Gillian purchased a lungeing aid on-line and has emailed us

Created on Friday, 25 January 2008 11:15
Hi,
Great device! Loving it! Really simple to use and adjust. Taught my daughter how to use it last night ( shes 17) and her ID absolutely loves it! He is even doing collected walk/canter transitions! Really easy to adjust and they really cant lean on it, and the bum is right underneath them! I’ve never got on with side reins etc, as they always seem too restricting, and you seem to have to continually adjust them - but this is super.

Endorsement From USA

Created on Thursday, 26 June 2008 11:06
Angela Guy from Houston, Texas had her EquiAmi lungeing aid to use on an ex-racehorse some months ago. This is what she wrote:
“My new horse was very upside down in his muscling, with huge underside neck and withered muscles from always going around with his head and neck up like a giraffe on crack! :-) I thought I would share my thoughts on your great product! Firstly, it is so easy to use! Secondly, I am pleased with the quality construction, without the unnecessary hardware! I use to have one of the other more expensive American lunging "rigs", and promptly E-bayed it after using the EquiAmi just a few times!
As per instructions, I only lunge General in his EquiAmi 2 - 3 times a week for no more than twenty minutes at a time. I'll send more photos as her progresses! The EquiAmi has been a great help in General's proper training, and I will continue to use it! Thanks”!!!

New endorsement - June 2009

Created on Tuesday, 16 June 2009 10:45
I recently purchased the EquiAmi lungeing aid as my horse, Tetely, would not canter left on the correct leg. Normal lungeing in a roller and side reins did not appear to be helping. I have been using the EquiAmi system for about 6 weeks. It was very easy to fit with the aid of he instructional DVD. I use it twice a week for 20 mins as suggested.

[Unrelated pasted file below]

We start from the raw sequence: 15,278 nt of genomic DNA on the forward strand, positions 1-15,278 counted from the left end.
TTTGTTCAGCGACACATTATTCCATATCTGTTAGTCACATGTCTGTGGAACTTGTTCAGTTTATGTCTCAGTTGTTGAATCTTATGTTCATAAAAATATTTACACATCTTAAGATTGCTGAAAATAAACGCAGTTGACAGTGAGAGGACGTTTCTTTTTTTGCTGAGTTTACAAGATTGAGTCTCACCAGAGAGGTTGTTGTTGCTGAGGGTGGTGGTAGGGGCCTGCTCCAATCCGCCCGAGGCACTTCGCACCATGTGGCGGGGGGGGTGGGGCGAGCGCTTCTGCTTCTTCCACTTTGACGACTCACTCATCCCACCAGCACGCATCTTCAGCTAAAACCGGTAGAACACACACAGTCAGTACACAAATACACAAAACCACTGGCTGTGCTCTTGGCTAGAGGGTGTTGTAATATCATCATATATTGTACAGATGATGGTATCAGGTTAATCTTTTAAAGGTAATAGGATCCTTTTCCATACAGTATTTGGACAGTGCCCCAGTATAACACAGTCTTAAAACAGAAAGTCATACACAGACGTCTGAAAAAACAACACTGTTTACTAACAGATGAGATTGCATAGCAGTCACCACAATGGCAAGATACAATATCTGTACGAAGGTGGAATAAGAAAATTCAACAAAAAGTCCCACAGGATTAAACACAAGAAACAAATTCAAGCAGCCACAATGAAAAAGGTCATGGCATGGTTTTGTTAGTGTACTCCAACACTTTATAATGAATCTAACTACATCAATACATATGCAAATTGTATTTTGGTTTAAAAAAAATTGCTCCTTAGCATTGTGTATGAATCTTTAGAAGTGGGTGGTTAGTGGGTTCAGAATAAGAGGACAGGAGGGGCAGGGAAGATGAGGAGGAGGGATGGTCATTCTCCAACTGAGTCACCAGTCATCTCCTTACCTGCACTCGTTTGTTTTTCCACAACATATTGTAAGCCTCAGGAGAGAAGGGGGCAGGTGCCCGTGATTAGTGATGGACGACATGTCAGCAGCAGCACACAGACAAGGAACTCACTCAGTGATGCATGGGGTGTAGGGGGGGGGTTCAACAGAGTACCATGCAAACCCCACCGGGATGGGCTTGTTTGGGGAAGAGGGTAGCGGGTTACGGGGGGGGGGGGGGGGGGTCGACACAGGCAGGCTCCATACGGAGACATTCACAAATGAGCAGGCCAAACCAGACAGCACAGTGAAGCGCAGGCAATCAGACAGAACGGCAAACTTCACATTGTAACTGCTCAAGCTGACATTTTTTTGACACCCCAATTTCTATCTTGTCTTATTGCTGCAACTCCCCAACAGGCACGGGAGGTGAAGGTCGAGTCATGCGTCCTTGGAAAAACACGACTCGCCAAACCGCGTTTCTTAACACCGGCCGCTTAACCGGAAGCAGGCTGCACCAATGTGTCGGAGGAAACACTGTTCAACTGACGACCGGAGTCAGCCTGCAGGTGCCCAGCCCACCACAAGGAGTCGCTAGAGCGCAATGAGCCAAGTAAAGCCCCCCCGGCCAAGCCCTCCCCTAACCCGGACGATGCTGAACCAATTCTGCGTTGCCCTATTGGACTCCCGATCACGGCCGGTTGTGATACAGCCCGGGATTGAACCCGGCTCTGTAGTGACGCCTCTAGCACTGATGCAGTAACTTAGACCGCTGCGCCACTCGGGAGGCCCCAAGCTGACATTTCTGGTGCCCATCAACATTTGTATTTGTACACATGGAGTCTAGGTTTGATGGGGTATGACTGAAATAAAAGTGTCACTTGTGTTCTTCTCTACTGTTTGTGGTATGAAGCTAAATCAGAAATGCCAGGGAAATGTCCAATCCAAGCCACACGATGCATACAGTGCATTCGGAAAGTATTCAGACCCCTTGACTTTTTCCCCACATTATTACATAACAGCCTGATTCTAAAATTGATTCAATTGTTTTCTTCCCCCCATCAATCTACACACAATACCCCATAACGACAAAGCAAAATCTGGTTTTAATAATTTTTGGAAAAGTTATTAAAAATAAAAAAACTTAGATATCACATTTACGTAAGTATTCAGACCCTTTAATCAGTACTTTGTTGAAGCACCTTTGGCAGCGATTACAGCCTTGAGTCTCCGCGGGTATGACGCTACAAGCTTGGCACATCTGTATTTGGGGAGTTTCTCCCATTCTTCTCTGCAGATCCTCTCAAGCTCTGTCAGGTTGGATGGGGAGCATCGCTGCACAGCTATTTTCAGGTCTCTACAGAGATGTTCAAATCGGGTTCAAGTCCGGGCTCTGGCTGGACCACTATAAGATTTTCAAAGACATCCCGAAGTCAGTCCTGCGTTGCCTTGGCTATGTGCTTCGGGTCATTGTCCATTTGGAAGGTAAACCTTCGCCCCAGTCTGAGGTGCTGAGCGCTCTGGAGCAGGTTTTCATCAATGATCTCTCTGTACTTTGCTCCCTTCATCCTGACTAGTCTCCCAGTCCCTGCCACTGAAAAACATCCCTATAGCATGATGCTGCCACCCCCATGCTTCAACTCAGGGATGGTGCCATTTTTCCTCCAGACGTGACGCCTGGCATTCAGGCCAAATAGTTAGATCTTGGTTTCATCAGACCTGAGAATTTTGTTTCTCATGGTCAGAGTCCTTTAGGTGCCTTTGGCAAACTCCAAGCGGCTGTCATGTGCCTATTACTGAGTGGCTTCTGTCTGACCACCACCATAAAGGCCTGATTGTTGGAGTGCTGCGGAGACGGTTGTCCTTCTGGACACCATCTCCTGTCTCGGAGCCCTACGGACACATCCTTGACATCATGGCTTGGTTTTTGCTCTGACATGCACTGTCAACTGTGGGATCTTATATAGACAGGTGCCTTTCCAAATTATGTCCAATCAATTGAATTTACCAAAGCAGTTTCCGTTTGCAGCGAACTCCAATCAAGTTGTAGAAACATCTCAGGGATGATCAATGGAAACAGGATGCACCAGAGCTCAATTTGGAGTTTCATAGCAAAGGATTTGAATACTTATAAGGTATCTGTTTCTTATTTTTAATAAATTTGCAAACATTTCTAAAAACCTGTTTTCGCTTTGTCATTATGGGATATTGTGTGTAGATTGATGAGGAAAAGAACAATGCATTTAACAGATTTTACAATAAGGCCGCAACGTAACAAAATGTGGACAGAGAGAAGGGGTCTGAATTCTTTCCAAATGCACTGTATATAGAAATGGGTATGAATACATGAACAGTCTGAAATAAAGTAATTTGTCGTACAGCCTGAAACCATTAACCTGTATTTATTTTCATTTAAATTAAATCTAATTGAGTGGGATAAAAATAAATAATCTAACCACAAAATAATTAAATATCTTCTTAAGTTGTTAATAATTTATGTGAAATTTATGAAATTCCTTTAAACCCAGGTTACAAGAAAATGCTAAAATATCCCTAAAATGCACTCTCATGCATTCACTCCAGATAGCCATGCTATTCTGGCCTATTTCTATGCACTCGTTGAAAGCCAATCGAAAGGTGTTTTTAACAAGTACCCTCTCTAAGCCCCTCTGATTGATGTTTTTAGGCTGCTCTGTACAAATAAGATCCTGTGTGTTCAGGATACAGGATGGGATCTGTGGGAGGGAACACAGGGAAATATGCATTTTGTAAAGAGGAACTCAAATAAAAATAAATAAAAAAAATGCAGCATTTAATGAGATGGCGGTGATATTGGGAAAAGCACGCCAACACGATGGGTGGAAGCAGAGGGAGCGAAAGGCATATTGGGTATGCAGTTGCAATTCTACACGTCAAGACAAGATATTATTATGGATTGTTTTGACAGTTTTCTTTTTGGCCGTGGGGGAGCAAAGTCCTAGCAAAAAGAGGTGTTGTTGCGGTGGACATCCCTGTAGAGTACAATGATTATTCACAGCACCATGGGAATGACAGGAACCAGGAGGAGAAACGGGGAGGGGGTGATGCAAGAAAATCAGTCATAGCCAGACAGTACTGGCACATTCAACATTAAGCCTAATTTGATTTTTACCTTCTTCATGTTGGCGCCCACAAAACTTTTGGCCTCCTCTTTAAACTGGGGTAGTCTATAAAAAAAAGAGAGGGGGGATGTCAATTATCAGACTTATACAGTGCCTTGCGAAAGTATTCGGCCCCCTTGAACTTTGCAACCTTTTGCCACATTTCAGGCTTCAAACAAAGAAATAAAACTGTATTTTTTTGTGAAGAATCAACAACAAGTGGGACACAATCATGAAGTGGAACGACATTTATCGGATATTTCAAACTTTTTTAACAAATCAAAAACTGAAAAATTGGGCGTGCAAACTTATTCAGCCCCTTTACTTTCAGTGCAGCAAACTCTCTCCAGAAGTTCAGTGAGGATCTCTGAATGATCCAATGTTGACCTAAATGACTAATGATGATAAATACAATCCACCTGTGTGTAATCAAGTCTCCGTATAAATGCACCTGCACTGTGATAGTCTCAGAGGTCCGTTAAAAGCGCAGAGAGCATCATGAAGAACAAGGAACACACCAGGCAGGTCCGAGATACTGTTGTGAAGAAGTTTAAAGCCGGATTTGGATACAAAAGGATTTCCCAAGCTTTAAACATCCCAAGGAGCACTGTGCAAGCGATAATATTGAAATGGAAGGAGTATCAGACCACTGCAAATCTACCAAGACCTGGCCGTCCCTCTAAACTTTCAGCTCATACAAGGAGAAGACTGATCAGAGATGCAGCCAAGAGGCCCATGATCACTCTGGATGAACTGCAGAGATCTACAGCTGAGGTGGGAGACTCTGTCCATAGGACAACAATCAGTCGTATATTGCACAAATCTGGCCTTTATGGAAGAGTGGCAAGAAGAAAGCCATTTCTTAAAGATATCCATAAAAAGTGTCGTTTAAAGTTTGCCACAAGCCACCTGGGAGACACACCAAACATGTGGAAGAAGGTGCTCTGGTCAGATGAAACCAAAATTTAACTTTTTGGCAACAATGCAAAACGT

On the first session I noticed straight away how my horse tracked up nicely in walk. Tetley tried his best in trot to beat the system but eventually discovered it was much more comfortable to work within the loop. Left rein canter was still very unbalanced but he gave me 5 correct leads which would not have been achieved in just a lungeing roller and side reins. By our third session Tetely was showing a greater level of engagement in walk and trot on both reins. By his 4th session the EquiAmi has improved Tetley's balance on both reins, however, he is stronger on his right rein but he is beginning to soften more to the left. We are a further 3 weeks on with the EquiAmi training system. I have a weekly riding lesson where I can see the improvements that EquiAmi has had on Tetely's way of going. In walk and trot on the left rein Tetleys balance and flexion has improved a great deal. For the first time in 6 weeks Tetley gave the correct canter lead on the left rein twice achieving 8-10 strides each time. This may seem trivial to some but for weeks and weeks in our ridden lessons he has constantly given the incorrect lead so this is a major achievement for us. On the right rein Tetley has shown improvements with balance in trot and canter which we do need to mirror on the left rein now but this will come with the help of EquiAmi.

As the left rein is Teltey's weaker side I was advised to start training on the left rein first then change to the right rein and then finish on the left so that in time both sides will then become equal in strength.

A great training aid. It does exactly what is says on the tin!

One thing I forgot to mention is that when I ask Tetely to canter left, the transition always begins with a buck! This is not pain related as I have his back checked regularly this is because he genuinely finds left canter very difficult. However, last night when I lunged him in the EquiAmi it was the first time he did not buck prior to the transition. Another improvement! Can't wait for my lesson now on Monday to see how much more the ridden work will improve.